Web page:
A Sept. 27th article in the Independent by Bethan McKernan claims that a 28-year-old Palestinian student named Mohammed Awad was due to begin a masters programme at Goldsmiths, University of London, but may have to forfeit his place because of an “Israeli delay in approving his travel papers”.

Awad, from Jabalia, north of Gaza City, is quoted by the Indy expressing his frustration at the “red tape and lengthy delays” at COGAT (Coordination of Government Activities in the Territories) in processing his application.

However, we contacted COGAT to inquire about travel visa, and they responded by emphatically denying the Indy’s version of what occurred. A spokesperson told us that his application was approved for travel on Nov. 14th, the exact date requested by the Palestinian Civil Affairs Committee.  Though the article was updated (at some point after it was first published) to note a response by COGAT confirming that Awad’s application had been “submitted” for travel on Nov. 14th, McKernan failed to make clear that it was in fact “approved”.

The headline accompanying McKernan’s article is even more misleading.  It not only fails to reflect the reply from COGAT, but actually claims Awad’s application was “denied”, despite the fact that the article doesn’t make this claim.

Additionally, the Indy piece asserts that Awad had previously “missed the chance to study in France in 2014 because of a delayed COGAT decision, as well as a professional development course in the West Bank last year.” But, this too was denied by COGAT in an email to UK Media Watch.  According to a spokesperson, this was his first such request.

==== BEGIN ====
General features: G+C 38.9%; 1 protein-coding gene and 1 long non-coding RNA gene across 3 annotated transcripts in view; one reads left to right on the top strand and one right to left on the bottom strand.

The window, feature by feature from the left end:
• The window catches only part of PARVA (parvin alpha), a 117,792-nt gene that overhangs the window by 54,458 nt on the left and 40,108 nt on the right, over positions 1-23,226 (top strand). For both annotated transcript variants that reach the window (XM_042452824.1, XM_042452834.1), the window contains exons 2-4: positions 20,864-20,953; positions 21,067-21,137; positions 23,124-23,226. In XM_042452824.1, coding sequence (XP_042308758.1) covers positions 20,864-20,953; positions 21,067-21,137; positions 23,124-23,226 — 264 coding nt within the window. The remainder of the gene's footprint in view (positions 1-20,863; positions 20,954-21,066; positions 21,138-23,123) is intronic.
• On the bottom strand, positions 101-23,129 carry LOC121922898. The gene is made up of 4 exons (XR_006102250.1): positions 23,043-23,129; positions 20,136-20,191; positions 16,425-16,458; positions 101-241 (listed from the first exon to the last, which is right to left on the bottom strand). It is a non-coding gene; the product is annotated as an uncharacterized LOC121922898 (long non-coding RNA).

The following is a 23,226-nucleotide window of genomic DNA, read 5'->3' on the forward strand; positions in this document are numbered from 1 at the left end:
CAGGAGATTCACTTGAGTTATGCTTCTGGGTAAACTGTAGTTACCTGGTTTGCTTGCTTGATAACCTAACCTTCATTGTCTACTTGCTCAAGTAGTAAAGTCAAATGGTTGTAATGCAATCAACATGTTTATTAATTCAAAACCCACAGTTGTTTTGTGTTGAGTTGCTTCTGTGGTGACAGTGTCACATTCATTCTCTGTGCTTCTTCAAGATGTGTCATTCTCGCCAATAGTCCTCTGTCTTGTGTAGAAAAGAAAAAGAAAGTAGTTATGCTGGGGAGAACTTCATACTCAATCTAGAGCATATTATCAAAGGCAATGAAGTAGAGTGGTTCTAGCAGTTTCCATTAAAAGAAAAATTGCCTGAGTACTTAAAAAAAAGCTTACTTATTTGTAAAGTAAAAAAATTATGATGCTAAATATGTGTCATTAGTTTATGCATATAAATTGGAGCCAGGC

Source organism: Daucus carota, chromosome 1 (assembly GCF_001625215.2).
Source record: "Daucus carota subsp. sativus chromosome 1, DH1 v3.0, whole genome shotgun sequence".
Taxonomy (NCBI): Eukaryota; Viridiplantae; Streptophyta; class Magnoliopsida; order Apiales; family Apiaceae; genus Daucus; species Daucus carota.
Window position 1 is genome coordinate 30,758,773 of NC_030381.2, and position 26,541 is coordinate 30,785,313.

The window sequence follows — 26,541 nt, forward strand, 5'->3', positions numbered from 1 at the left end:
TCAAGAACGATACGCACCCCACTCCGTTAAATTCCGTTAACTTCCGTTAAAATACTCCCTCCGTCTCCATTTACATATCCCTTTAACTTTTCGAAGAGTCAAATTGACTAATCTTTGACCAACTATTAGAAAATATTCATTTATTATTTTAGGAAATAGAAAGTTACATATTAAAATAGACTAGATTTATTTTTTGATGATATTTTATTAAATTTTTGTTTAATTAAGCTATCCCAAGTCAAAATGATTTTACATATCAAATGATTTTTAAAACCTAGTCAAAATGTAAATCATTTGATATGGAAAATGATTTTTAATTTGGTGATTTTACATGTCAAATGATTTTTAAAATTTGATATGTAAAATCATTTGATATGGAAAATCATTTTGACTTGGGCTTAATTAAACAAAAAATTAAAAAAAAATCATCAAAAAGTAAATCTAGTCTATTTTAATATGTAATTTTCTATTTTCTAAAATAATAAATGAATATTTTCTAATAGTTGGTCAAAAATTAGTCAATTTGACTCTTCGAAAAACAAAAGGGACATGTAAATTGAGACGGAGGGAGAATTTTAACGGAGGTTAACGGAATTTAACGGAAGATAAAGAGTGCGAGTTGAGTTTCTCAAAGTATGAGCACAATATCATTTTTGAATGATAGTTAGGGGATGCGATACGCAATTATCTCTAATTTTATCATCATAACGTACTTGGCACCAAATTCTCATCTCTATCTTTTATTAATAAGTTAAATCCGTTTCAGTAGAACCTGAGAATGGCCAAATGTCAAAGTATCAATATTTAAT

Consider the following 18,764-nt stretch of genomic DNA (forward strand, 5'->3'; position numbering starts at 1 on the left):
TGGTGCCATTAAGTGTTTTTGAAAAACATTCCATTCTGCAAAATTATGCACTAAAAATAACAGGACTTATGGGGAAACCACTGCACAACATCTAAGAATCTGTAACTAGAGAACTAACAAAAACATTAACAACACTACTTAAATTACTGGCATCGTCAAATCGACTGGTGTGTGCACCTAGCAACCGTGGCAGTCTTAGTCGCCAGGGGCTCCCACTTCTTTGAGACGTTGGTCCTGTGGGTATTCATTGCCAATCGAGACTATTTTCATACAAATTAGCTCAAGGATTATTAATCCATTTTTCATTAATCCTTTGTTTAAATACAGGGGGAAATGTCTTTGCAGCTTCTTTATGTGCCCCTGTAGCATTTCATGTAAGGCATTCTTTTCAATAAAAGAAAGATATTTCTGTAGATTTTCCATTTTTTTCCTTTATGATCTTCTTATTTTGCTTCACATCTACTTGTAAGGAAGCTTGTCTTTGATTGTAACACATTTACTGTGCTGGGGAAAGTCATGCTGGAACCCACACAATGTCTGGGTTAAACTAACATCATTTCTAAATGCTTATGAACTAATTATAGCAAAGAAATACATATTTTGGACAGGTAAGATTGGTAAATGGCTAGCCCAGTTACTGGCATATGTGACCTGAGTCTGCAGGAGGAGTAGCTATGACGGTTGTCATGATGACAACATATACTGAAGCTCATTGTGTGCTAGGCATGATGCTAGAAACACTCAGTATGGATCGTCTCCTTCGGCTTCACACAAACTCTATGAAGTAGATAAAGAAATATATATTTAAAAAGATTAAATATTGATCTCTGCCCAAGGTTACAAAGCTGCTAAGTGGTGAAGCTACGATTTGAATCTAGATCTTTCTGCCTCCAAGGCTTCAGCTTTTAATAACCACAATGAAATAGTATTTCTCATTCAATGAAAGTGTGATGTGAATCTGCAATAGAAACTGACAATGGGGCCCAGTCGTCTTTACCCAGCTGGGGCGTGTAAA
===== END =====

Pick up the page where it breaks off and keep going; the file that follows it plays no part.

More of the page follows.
Near the end of the article, McKernan includes a quote from an ‘expert’ named Garry Spedding:

In a letter to MPs urging them to intervene in Mr Awad’s case, Gary Spedding, a cross-party consultant on Israel and the Palestinian Territories, said he could not “stress enough” “the value of bringing Palestinians from the Occupied Palestinian Territory, particularly that of the Gaza Strip, over to the United Kingdom for studies.”

McKernan obfuscates the fact that Garry Spedding is hardly an objective “consultant”. He’s a well-known pro-Palestinian activistwho founded a group called Palestine Solidarity Society at Queen’s University in Belfast.  Spedding was deported from Israel in 2014 due to his reported involvement in organising a protest at Queen’s in which an Israeli official was attacked.

Further down in the article, the Indy contextualises COGAT’s  putative delay of Awad’s travel request by alleging that “permission to leave Gaza is notoriously difficult to obtain for the enclave’s two million residents”, an Israeli process characterized by McKernan as “Kafkaesque”.

However, the statistics (provided to us by COGAT) tell a completely different story.

  • In 2014, 65,539 crossings were coordinated from the Gaza Strip to Israel.
  • In 2015, 103,784 crossings were coordinated from the Gaza Strip to Israel.
  • In 2016, 99,864 crossings were coordinated from the Gaza Strip to Israel.
  • In the first quarter of 2017, 39,219 crossings were coordinated from the Gaza Strip to Israel.
Somehow, since 2014, more than 300,000 Palestinians have managed to navigate this “Kafkaesque” process.
Finally, in a perfect example of the advocacy journalism that routinely compromises the media’s objectivity in covering the conflict, here’s how McKernan ended her “news article”:
We’ve lodged an official complaint with Indy editors over the misleading and false claims in the article.
This article was originally published at CAMERA’s UK Media Watch.
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